For all the emergency training I went through as an astronaut, I never expected to be holed up in the Russian segment of the ISS, the hatch to the US segment sealed, with my crew waiting and wondering—would the space station be destroyed? Was this the end? As we floated there and pondered our predicament, I felt a bit like the guy in the Alanis Morissette song “Ironic,” who was going down in an airplane crash, thinking to himself, “Now isn’t this ironic?” This is how we ended up in that situation.

Every space station crew trains for all types of emergencies—computer failures, electrical shorts, equipment malfunctions, and more serious fire and air leak scenarios. However, on the International Space Station, the most dangerous of all is an ammonia leak. In

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Wall Street ends higher as tech rally squashes virus fears, but S&P down for week

(Reuters) – Technology stocks again rode to Wall Street’s rescue on Friday, lifting the main indexes more than 1%, but the Dow and the S&P 500 still posted their longest weekly losing streaks in a year as fears of a slowing economy sparked an almost month-long rout.

Investors started buying beaten-down shares after the Nasdaq confirmed a corrective phase earlier this month and the S&P 500 on an intra-day basis briefly broke that barrier this week.

Both the Dow and S&P 500 notched their fourth straight weekly declines, the longest weekly losing streak since August 2019. The Nasdaq closed higher for the week after falling the previous three, and is now up 22% for the year. The S&P 500 is up a bit more than 2% for the year.

Investors are looking at the long term and believe technology remains the investment of choice, said Edward Moya, senior market analyst

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Tech leads Wall Street higher as virus fears rise

(Reuters) – Wall Street’s main indexes rose on Friday, led by technology-related stocks, but were still on track for their longest weekly losing streak in a year as fears about the coronavirus’ impact on the economy dented investor sentiment.

FILE PHOTO: Traders wearing masks work, on the first day of in person trading since the closure during the outbreak of the coronavirus disease (COVID-19) on the floor at the New York Stock Exchange (NYSE) in New York, U.S., May 26, 2020. REUTERS/Brendan McDermid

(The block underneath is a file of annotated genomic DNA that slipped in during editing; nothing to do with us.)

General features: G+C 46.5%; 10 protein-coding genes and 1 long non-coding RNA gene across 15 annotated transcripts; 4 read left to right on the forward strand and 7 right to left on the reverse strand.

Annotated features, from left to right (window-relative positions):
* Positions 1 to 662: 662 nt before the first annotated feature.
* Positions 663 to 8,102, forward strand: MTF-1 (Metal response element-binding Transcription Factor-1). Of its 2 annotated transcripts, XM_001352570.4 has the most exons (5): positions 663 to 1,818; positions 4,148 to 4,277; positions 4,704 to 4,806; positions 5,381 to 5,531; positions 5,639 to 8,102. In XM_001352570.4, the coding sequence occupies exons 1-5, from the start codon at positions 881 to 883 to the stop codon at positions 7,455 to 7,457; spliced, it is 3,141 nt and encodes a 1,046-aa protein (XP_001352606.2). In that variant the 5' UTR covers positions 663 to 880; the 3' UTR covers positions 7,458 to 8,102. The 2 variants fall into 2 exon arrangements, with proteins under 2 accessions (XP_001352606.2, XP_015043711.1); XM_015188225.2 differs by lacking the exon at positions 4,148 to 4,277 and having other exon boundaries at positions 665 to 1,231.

Shares of tech mega-caps including Facebook Inc FB.O, Alphabet Inc GOOGL.O, Amazon.com Inc AMZN.O, Apple Inc AAPL.O and Netflix Inc NFLX.O, which tend to outperform during economic uncertainty, climbed between 0.5% and 2.3%.

The information technology index .SPLRCT jumped another 1.4% as investors ditched value-linked stocks .IVX on signs of a slowdown in the broader economic recovery.

All the three major U.S. stock

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Amazon’s home drone sparks surveillance fears, but it may be the least-invasive thing Amazon makes

  • Amazon on Thursday unveiled a camera-mounted drone that can fly around inside your house, called the Ring Always Home Cam.
  • The drone can launch itself from its base and automatically patrol your house if it’s alerted to a disturbance by a paired Ring alarm.
  • The announcement prompted privacy fears around the increased incursion by big tech surveillance products into people’s homes.
  •  The tiny drone is arguably one of Amazon’s less invasive products.
  • Visit Business Insider’s homepage for more stories.

Amazon’s latest security wheeze — a miniature drone that flies around your home looking for burglars — has prompted horrified responses about the potential for increased Big Tech surveillance.

Amazon unveiled the Ring Always Home Cam on Thursday, a tiny drone that can fly around your home and check for disturbances.

The $250 device sits inside the home in a cradle, and will launch itself if triggered by a paired Ring